The 506th Association was able to award four $1,000 scholarships thanks, in part, to the generosity of Gene Overton, Carol Sullivan and John Lally. Gene, Carol and John have agreed to fund named awards within our scholarship program. Gene's award will be The Eugene and Marilyn Overton Scholarship Award, Carol's award will be named The NAVILLUS Foundation Award, while John's will be the Marcia and John Lally Service Award. Our fourth scholarship award is the Currahee Award and is funded by the 506th Association membership along with friends of the Association.
The NAVILLUS Foundation is a family foundation that was headed by Lee and Carol Sullivan. Lee has passed away and Carol has decided to continue funding this scholarship in order to honor Lee and the men who served in his Company. This award is dedicated to Lee Sullivan and the members of B Company, 1st Battalion, 506th Infantry who served in the Republic of Vietnam during 1969 and 1970.
Winner of the Eugene and Marilyn Overton Scholarship Award
Carly Bush, is the proud granddaughter of Fred Strauser, HHC, 2nd BN, 506 Infantry who served at Fort Campbell. She was born December 24th, 1996 and grew up in Wentzville, Missouri. In 2015, Carly graduated Summa Cum Laude from Timberland High School. During her four years at Timberland High School, Carly became a Missouri State Cheerleading Champion, maintained a 4.0, and was crowned Prom Queen her senior year. Since High School, Carly began college at University of Missouri- St. Louis. Carly is on track to graduate a semester early while also obtaining an Honors College certificate from the Pierre Laclede Honors College. While going to nursing school full time, Carly is also working at Barnes Jewish Hospital in the Emergency Department, which is a Level One Trauma Center in St. Louis, Missouri. She has three semesters remaining before she is Carly Bush, RN- BSN. After Carly graduates with her undergraduate nursing degree, she plans to continue her education by going to graduate school to become a DNP- Doctorate of Nurse Practitioner.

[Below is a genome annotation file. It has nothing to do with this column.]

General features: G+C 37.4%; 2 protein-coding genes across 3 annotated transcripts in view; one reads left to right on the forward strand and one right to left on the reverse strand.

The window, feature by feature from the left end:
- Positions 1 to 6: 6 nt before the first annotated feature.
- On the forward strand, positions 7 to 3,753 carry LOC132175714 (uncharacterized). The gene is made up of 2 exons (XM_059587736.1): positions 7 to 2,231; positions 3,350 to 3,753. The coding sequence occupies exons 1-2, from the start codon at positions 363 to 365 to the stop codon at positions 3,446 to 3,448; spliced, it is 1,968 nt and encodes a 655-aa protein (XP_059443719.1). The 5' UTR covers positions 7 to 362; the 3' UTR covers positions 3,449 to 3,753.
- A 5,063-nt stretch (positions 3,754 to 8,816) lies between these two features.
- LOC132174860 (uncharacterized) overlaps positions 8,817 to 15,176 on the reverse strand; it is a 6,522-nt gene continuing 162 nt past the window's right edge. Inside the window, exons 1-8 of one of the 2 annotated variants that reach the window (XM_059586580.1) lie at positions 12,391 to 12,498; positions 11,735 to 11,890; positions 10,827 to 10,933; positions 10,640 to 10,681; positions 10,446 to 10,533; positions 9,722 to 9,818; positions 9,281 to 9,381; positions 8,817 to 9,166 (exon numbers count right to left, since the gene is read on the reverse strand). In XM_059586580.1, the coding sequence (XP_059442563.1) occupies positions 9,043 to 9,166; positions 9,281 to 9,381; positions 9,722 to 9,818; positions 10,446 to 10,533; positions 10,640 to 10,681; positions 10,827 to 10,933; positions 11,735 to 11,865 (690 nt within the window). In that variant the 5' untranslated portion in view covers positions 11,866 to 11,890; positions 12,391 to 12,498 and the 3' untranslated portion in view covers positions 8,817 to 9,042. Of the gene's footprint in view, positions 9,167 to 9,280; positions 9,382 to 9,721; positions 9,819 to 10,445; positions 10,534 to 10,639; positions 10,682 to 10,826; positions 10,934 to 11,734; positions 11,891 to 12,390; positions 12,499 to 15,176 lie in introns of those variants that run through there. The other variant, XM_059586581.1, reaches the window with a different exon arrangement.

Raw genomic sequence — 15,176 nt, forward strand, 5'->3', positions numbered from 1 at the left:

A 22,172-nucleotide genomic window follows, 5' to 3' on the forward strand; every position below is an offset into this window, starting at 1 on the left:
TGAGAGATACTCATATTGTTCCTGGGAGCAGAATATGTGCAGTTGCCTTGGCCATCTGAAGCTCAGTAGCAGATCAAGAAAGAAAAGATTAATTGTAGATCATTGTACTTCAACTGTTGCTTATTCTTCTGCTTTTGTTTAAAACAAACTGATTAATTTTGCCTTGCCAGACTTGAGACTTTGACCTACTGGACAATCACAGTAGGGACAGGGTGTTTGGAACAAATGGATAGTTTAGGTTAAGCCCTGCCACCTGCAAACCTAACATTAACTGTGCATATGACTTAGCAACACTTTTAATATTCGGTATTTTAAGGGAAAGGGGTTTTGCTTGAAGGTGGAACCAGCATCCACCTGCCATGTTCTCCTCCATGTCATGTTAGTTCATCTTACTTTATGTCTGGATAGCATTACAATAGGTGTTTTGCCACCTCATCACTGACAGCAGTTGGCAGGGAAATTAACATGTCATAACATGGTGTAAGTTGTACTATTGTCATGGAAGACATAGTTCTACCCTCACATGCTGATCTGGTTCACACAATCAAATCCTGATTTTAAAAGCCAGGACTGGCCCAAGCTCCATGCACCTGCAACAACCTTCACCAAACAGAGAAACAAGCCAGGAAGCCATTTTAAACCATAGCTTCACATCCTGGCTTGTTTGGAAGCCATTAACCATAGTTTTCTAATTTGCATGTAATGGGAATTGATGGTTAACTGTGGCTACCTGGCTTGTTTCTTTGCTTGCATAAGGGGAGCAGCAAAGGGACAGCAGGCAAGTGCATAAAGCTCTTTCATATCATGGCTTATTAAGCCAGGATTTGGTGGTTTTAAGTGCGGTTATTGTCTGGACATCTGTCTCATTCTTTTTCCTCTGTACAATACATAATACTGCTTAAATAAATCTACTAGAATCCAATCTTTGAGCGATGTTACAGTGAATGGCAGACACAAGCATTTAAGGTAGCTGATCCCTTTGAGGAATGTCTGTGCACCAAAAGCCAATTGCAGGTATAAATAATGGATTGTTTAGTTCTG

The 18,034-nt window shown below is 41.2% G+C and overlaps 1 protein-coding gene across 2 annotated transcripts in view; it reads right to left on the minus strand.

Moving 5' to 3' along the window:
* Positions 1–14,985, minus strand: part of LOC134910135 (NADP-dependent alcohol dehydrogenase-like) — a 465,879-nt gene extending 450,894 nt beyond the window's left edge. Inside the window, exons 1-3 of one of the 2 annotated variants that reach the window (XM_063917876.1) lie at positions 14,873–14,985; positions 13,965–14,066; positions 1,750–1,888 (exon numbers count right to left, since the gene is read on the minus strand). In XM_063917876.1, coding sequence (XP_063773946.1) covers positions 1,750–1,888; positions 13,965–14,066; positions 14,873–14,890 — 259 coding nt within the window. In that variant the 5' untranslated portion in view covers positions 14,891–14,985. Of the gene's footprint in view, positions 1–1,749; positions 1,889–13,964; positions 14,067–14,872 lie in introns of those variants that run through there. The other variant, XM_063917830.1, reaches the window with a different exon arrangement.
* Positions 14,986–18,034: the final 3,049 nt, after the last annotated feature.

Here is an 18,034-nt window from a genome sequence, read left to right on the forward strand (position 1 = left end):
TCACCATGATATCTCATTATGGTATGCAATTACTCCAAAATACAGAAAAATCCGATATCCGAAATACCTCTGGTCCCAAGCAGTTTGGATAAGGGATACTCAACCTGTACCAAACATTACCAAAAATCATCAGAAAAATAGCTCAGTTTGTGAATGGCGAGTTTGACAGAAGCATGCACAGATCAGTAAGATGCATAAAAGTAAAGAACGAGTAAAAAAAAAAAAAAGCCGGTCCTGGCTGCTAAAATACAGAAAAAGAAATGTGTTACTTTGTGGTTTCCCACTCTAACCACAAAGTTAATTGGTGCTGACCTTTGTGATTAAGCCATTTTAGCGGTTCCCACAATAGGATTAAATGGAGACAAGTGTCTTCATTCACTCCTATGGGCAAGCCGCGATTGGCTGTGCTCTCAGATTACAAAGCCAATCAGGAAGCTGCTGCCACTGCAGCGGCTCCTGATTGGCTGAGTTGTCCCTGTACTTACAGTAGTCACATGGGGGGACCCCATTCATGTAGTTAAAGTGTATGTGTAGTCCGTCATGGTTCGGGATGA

Winner of The NAVILLUS Award
Amelia Heckert, was born in Rapid City, South Dakota, and raised in Puyallup, Washington. There, she spent her childhood playing sports as well as becoming involved in school extracurriculars. Lacrosse became the focus, and Amelia played varsity lacrosse for 4 years, and was selected as captain her senior year. She was the third of her siblings to graduate from Emerald Ridge high school with high honors. She was in the graduating class of 2015. Jake, 23, and Benjamin, 26, a 1st Lieutenant in the United States Army, currently serving with 1st Battalion, 506th Infantry Regiment , also attended Emerald Ridge. Amelia is at the midpoint of her undergrad studies at Boise State University in Boise, Idaho. She was recently admitted to the School of Social work where she plans to obtain a Bachelor’s of Social Work, begin working along with pursuing a master’s degree.
Winner of the Currahee Scholarship
The 506th Association has selected Jordan Rosemore from Adams, Tennessee as the recipient of the $1,000 Currahee Scholarship award for 2017. Jordan and her family moved to Clarksville, Tennessee where her father 1SG (ret) Myron “Mike” Rosemore served with C Company, 2nd Battalion, 506th Infantry Regiment. Jordan attended Jo Byrns High School; she held many leadership positions in various clubs, including Senior Beta Club, Drama Club, and Student Government. When she graduated in the spring of 2017, she held a title of distinction and Honors. Upon graduation, Jordan had completed 30 hours of transferrable college credit through high school dual enrollment.
Jordan plans to attend Tennessee Tech University in the fall, with a major of PreOccupational Therapy. Upon completion of her undergraduate studies, Jordan will attend graduate school in order to become a licensed Occupational Therapist.
Winner of the John and Marcia Lally Service Award
Stephen Taylor grew up in Richmond, Virginia. He earned his B.S. in Biology from James Madison University in 2012. After graduating, he became a Peace Corps Volunteer in a rural community in northern Mozambique. In addition to teaching high school biology, English, and information technology, he organized student health promotion activities and computer literacy classes for adults in the community. Upon his return to the United States in 2014, he worked a brief stint as a pharmacy technician. In 2015, he moved to the Washington, D.C. metro area to begin his current role helping to administer a $7 million animal infectious disease research program with the Department of Agriculture. He is currently pursuing a Master of Science in Biodefense at George Mason University. Upon graduation, he aims to work in international health security and implement countermeasures against emerging infectious disease threats in developing countries.